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There are just three simple steps to setting up your brokerage account and buying your first stock. Here's how it works:
Step 1 – Select your broker: You could look them up online, or use the criteria provided below.
Step 2 – Set up your account: You can do this over the phone using the provided number, or on their website – simply follow the link.
Step 3 – Fund your account: Your broker will handle this after you get your account set up.
To help you with your broker search, we've identified firms with the lowest account minimums and commission fees, without compromising on quality customer service. Listed below are the top discount brokers we found.
Types of Trades
Minimums to Open
Stocks, ETFs, options, cryptocurrencies
Stocks, ETFs, options, futures, mutual funds, bonds
Options: $5.00 + $0.50 per contract
Mutual funds, ETFs, CDs/money market, domestic and international stocks, bonds, options, futures
Stocks & ETFs: $4.95 + $5.00-$25.00 service charge
Options: $4.95 + $0.65 per contract + $5.00 service charge
Mutual funds, IRAs, stocks, bonds, ETFs, and options
$0, or $4.95 for options
All online U.S. equity trades: $4.95
Options: $4.95 per trade + $0.65 per contract
Stocks, options, mutual funds, and futures
$0, or $2,000.00 for margin or option privileges
Stocks and ETFs: $6.95
Options: $6.95 + $0.75/contract
Disclaimer: Neither Money Morning nor Money Map Press is a broker, dealer, or licensed investment advisor. The author should not be considered as permitted to engage in rendering personalized investment, legal or other professional advice as an agent of Money Map Press. Money Map Press does not receive any compensation for these services. Additionally, any individual services rendered to Money Map Press by the companies listed are considered completely separate from and outside the scope of services offered by Money Map Press. Any contact and resulting relationship is strictly between you and the company.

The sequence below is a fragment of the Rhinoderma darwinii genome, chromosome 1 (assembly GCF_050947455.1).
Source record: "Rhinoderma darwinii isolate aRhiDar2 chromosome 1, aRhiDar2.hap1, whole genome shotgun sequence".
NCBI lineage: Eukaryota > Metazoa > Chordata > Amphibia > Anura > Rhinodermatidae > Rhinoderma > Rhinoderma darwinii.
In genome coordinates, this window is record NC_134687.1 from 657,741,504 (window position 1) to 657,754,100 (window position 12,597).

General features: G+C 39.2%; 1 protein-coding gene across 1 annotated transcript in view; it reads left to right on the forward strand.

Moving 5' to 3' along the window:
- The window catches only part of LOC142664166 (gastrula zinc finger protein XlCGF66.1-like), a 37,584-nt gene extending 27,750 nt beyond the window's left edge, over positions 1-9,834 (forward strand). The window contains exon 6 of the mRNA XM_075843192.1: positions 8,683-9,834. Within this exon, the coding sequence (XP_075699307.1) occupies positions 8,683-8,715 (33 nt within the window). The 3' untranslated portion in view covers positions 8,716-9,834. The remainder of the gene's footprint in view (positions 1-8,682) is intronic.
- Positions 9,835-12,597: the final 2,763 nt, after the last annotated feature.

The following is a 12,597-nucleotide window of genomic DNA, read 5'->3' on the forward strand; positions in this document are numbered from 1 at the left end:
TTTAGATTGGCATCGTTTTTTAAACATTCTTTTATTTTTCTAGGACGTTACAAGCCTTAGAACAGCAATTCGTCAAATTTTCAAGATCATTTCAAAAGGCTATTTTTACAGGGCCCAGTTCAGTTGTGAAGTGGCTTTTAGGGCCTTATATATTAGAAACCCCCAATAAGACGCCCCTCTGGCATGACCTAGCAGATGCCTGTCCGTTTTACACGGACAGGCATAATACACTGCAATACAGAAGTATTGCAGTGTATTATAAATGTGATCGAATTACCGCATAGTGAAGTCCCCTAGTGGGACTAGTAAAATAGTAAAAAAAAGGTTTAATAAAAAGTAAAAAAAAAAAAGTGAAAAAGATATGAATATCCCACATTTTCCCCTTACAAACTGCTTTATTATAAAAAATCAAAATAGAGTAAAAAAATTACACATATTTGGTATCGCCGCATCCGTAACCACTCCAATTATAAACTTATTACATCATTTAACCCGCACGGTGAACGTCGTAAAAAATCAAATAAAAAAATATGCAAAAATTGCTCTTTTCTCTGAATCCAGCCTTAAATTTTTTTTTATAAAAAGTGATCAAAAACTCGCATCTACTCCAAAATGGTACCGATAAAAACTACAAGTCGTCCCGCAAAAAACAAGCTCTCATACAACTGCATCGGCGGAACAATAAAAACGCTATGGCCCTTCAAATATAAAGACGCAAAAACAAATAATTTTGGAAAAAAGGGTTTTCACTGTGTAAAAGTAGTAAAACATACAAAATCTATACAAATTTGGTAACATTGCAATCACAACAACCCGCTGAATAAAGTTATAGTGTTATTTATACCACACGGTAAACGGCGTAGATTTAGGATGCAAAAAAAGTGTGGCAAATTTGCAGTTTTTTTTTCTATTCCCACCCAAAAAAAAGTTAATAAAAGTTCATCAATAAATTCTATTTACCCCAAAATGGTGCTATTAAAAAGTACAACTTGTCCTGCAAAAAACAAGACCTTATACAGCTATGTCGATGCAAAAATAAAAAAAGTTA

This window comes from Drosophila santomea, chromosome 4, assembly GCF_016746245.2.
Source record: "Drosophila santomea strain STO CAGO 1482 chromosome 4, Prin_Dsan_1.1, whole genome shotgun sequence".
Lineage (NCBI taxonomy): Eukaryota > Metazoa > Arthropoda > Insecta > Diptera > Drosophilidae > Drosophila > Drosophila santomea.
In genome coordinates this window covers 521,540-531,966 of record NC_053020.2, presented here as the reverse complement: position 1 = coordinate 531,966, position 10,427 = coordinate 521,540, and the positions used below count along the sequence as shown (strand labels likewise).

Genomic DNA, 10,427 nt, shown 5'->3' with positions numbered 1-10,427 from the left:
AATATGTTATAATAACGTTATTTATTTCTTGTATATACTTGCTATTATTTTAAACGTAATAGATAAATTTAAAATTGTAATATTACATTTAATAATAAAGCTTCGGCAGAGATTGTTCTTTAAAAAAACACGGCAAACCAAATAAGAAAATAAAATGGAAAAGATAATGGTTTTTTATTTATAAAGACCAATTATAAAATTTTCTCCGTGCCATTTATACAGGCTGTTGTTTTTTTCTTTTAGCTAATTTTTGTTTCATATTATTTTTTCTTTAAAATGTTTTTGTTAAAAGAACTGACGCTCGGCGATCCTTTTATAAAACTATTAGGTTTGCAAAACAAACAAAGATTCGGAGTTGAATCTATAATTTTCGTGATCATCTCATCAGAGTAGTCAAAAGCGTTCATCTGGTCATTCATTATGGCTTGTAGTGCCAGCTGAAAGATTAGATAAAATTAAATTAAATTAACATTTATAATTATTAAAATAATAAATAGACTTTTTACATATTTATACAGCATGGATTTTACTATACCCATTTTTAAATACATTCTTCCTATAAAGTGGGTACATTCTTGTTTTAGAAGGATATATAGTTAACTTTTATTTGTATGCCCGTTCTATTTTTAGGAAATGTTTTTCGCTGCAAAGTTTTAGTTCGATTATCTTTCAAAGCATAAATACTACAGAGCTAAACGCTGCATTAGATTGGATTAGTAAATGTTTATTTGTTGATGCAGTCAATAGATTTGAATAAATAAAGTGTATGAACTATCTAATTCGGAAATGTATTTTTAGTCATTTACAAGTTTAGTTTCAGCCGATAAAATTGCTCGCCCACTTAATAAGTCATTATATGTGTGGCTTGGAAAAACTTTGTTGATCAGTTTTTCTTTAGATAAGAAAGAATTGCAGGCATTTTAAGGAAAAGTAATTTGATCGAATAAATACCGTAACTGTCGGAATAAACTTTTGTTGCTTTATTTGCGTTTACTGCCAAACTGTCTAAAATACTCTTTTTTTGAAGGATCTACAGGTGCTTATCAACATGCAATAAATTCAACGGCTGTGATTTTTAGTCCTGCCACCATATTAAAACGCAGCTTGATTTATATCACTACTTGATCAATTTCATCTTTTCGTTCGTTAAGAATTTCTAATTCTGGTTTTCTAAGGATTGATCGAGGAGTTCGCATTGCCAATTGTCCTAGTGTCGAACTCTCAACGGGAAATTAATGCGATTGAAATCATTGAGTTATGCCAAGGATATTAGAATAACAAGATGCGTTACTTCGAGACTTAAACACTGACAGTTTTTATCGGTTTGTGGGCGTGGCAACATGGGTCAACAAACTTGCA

Among our recommended discount brokers, two in particular stand out: TradeStation, a favorite among option traders, and the recently added Robinhood – our first recommended free broker.
TradeStation has top-notch customer service, low commission costs, and by far the easiest website to navigate. The seamless experience is especially useful for investors who are new to options.
Robinhood, one of very few free brokerage platforms available, is the ideal broker for the cost-minded investor who is comfortable with a computer. If you want to pay, there is an optional "Robinhood Gold" upgrade, giving you access to premium trading tools and software.
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Discount vs. Full-Service Brokers
The brokers we've chosen here are called "discount brokers" because they are less expensive than full-service brokers
Full-service brokers can sometimes charge hundreds of dollars for their services. They can also charge you an annual percentage of your portfolio – so the more you make, the more you pay.
You can certainly use whichever brokerage platform is right for you. The discount brokers listed above might meet your investment needs for a fraction of the full-service cost.
While Setting Up Your Account…
Most brokers allow you to set up an account over the phone or on their webpage, whichever you're more comfortable with.
You'll be asked to provide personal information, typically including your Social Security number and your driver's license or passport number. You'll also be asked what types of securities you want to trade (stocks, options, futures), and experience level.
These prompts will vary from broker to broker, so it's best to contact the brokerage itself with any questions.
Picture taken from TradeStation.com
While we can't advise you on what account to open, individual cash accounts are the most common. Once your account is open and funded, you will immediately have the ability to buy and sell stocks. You will not yet be able to trade on margin (trading on a credit borrowed from your broker).
Some brokers will distinguish cash accounts and margin accounts separately. Others may prompt you to request "margin privileges" on your cash account.
Margin accounts let you borrow from your broker to make trades. Most notably, this allows you to short stocks – one way to profit when the price of a stock falls.
Anyone planning to be an active investor/trader will want to request access to as many different trading styles as possible. In most cases, it's best to have options available to you.
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